back start next
[start] [1] [2] [3] [4] [5] [6] [7] [8] [9] [10] [11] [12] [13] [14] [15] [16] [17] [18] [19] [20] [21] [22] [23] [24] [25] [26] [27] [28] [29] [30] [31] [32] [33] [34] [35] [36] [37] [38] [39] [40] [41] [42] [43] [44] [45] [46] [47] [48] [49] [50] [51] [52] [53] [54] [55] [56] [57] [58] [59] [60] [61] [62] [63] [64] [65] [66] [67] [68] [69] [70] [71] [72] [73] [74] [75] [76] [77] [78] [79] [80] [81] [82] [83] [84] [85] [86] [87] [88] [89] [90] [91] [92] [93] [94] [95] [96] [97] [98] [99] [100] [101] [102] [103] [104] [105] [106] [107] [108] [109] [110] [111] [112] [113] [114] [115] [116] [117] [118] [119] [120] [121] [122] [ 123 ] [124] [125] [126] [127] [128] [129] [130] [131] [132] [133] [134] [135] [136] [137] [138] [139] [140] [141] [142] [143] [144] [145] [146] [147] [148] [149] [150] [151] [152] [153] [154] [155] [156] [157] [158] [159] [160] [161] [162] [163] [164] [165] [166] [167] [168] [169] [170] [171] [172] [173] [174] [175] [176] [177] [178] [179] [180] [181] [182] [183]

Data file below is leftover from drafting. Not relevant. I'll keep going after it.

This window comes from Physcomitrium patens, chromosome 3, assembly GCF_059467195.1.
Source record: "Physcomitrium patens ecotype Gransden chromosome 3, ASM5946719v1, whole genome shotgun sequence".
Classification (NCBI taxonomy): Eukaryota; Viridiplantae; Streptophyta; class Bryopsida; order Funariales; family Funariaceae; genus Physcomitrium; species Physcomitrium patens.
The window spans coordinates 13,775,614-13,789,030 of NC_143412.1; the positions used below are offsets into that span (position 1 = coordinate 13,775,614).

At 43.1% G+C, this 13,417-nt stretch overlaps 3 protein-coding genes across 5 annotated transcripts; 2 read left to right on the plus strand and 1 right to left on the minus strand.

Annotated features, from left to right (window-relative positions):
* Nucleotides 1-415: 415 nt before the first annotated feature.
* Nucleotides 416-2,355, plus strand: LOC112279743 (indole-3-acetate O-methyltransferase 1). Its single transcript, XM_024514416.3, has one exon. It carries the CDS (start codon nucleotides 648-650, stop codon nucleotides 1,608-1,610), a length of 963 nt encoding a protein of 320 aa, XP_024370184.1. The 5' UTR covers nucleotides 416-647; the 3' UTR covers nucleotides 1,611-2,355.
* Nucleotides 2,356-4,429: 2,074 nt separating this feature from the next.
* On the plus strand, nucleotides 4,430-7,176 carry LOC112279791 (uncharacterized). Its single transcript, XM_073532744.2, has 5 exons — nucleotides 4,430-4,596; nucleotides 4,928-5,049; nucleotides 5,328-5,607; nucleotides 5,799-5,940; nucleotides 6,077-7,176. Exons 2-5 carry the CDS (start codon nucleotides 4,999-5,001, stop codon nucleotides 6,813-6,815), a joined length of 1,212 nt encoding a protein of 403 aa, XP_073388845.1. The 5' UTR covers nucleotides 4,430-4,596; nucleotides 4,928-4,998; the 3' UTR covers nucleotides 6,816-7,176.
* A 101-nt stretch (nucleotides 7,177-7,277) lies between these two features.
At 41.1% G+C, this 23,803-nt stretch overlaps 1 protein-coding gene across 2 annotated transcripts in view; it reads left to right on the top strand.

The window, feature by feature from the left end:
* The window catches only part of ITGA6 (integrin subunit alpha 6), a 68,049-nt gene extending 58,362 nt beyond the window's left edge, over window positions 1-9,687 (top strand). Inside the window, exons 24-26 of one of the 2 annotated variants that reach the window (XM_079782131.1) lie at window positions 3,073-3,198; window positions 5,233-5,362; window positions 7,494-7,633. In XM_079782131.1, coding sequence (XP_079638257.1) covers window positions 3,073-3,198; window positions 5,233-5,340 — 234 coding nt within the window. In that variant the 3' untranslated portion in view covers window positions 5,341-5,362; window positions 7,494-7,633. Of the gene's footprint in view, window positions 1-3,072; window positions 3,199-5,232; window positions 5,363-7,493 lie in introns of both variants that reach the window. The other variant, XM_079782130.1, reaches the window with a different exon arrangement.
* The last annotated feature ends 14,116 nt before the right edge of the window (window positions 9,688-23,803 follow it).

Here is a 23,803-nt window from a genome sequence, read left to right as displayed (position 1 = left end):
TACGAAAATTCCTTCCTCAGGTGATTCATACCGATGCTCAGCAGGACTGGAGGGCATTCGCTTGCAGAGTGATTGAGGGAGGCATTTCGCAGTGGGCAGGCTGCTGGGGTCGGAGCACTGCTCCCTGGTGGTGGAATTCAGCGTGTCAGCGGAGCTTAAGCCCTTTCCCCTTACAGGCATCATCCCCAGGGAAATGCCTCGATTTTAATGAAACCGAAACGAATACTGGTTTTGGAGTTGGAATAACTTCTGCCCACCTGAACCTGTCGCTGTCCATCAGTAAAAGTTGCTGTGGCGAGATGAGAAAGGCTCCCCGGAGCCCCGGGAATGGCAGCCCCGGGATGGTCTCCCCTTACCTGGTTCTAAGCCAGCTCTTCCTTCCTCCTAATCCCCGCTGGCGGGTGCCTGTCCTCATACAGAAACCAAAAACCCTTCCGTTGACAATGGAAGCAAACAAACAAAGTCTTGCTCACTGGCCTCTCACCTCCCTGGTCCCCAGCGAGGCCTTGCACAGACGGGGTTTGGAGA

123 its market value rises. The higher market value of capital attracts investment, and so the capital stock begins to rise. As it does so, the industrys output rises, and thus the relative price of its product declines; thus profits and the value of capital fall. The process continues until the value of the capital returns to normal; at this point there are no incentives for further investment. Now consider an increase in output that is known to be temporary. Specifically, the industry begins in longrun equilibrium. There is then an unexpected upward shift of the profit function; when this happens, it is known that the function will return to its initial position at some later time, T. The key insight needed to find the effects of this change is that there cannot be an anticipated jump in q. If, for example, there is an anticipated downward jump in q, the owners of shares in firms will suffer capital losses at an infinite rate with certainty at that moment. But that means that no one will hold shares at that moment. Thus at time T, and q must be on the saddle path leading back to the initial longrun equilibrium: if they were not, q would have to jump for the industry to get back to its longrun equilibrium. Between the time of the upward shift of the profit function and , the dynamics of and q are determined by the temporarily high profit function. Finally, the initial value of is given, but (since the upward shift of the profit function is unexpected) q can change discretely at the time of the initial shock. Together, these facts tell us how the industry responds. At the time of the change, q Jumps to the point such that, with the dynamics of and q given by the new profit function, they reach the old saddle path at exactly time T. This is shown in Figure 8.6. q jumps from Point E to Point A at the time of the shock, q and then move gradually to Point B, arriving there at time T. Finally, they then move up the old saddle path to E. This analysis has several implications. First, the temporary increase in output raises investment: since output is higher for a period, firms increase their capital stocks to take advantage of this. Second, comparing Figure 8.6 with Figure 8.5 shows that q rises less than it does if the increase in output is permanent; thus, since q determines investment, investment responds less. Intuitively, since it is costly to reverse increases in capital, firms respond less to a rise in profits when they know they wiU reverse the increases. And third. Figure 8.6 shows that the path of and q crosses the = 0 line before it reaches the old saddle paththat is, before time T. Thus the capital stock begins to decline before output returns to normal. To understand this intuitively, consider the time just before time T. The profit function is just about to return to its initial level; thus firms are about to want to ha\e smaller capital stocks. And since it is costly to adjust the capital stock and since there is only a brief period of high profits left, there is a benefit and almost no cost to beginning the reduction immediately. These results imply that it is not just current output but its entire path over time that affects investment. The comparison of permanent and temporary output movements shows that investment is higher when output